Media

Mike Rosen slams David Sirota for distorting his "satirical" mosque-destruction comment

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At this point, though, the question of winners and losers has been subsumed by the chatter about the Islamic Center line, which Rosen pins on Sirota.

"He launched this Internet attack and completely misrepresented my position," he says. "On his Huffington Post piece, the headline over it made it sound as if I'm actually endorsing that policy."

This spin led to the item on MSNBC's Countdown, during which host Keith Olbermann identified Rosen with the Denver Post, not KOA. That seemed wrong to Rosen, who notes that "I'm known primarily by my radio show. The fact that I write a once-a-week column in the Denver Post is nice but tangential. It goes to show that Olbermann and his people didn't do any vetting on this. They didn't make any attempt to find out if it was the truth. Maybe Olbermann believes that was my actual position, in which case Sirota is responsible for that misperception. But you'd think the staff would spend at least a few minutes to find out if that could be taken at face value or not."

Rosen lays out these and other arguments in "It's Satire, Stupid," his latest Post column, published today. He pointedly avoids mentioning Sirota by name in the offering, so as to not stoop to his rival's level, although he concedes that he has used the moniker while talking about the issue on the air.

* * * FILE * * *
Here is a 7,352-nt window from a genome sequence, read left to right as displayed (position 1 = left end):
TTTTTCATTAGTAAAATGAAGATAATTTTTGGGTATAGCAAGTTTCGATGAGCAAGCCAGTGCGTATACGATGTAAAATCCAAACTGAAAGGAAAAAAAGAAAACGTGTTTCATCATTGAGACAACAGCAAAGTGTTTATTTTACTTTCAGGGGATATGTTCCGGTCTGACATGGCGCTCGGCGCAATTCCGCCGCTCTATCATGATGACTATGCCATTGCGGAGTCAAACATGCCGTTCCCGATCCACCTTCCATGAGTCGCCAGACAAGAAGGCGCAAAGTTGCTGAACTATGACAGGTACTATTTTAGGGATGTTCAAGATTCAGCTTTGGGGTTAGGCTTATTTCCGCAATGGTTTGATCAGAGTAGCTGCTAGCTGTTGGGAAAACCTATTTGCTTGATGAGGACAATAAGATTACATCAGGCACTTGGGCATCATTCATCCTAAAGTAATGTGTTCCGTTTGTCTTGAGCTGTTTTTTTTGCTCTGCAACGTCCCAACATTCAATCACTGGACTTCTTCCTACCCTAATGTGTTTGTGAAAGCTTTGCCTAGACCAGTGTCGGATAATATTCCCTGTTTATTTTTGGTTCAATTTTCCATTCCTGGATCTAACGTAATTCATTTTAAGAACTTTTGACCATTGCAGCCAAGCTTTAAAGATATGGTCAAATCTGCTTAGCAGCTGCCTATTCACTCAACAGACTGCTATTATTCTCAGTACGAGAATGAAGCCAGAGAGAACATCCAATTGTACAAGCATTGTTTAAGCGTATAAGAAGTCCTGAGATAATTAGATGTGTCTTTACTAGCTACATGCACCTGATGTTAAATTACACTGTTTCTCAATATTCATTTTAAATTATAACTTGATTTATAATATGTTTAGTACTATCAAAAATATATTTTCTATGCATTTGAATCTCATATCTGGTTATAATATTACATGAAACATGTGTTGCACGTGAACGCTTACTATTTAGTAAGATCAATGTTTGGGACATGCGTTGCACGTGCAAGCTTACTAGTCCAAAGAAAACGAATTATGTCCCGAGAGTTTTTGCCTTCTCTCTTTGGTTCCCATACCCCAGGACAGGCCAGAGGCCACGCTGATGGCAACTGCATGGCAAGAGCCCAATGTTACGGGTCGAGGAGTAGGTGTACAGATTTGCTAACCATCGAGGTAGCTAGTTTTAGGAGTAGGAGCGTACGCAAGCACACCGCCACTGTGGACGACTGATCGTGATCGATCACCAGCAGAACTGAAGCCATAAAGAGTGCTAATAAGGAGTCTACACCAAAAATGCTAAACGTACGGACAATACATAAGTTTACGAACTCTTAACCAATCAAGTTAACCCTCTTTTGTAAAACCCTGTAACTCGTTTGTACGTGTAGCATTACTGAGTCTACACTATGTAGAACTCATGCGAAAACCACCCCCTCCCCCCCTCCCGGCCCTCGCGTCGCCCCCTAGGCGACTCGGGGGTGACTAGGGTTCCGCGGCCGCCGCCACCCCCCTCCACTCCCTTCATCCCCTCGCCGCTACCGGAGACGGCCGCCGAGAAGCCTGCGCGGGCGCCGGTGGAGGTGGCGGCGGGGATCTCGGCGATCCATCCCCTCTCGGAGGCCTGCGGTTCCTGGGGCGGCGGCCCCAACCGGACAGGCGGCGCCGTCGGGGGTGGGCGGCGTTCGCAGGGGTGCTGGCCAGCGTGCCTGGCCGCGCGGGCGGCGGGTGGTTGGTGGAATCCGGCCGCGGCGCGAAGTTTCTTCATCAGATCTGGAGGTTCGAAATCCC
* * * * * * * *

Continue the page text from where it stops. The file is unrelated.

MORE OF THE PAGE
From Rosen's perspective, Sirota is like the doctrinaire Tom Courtenay character from the classic film Dr. Zhivago. "He reminds me of that character," Rosen says. "He's sullen, grim, humorless, ideologically committed."

As for a potential sequel to their verbal fisticuffs, don't hold your breath. Back in April 2009, Rosen and Sirota jousted about Barack Obama's first hundred days in office, with Colorado Pols subsequently declaring that Sirota bludgeoned Rosen -- a point made visually with a photo from the first Kennedy-Nixon debate. Months later, Rosen said he wouldn't get into the ring with Sirota again.

Obviously, he changed his mind about that -- but he sounds firm today. "Frankly, I have no interest in doing anything with David Sirota again," he says.

Page down to see the Olbermann segment -- and to read David Sirota's response, click here: "David Sirota apologizes to Mike Rosen -- but not for attacking comments about NY Islamic center."

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Michael Roberts has written for Westword since October 1990, serving stints as music editor and media columnist. He currently covers everything from breaking news and politics to sports and stories that defy categorization.
Contact: Michael Roberts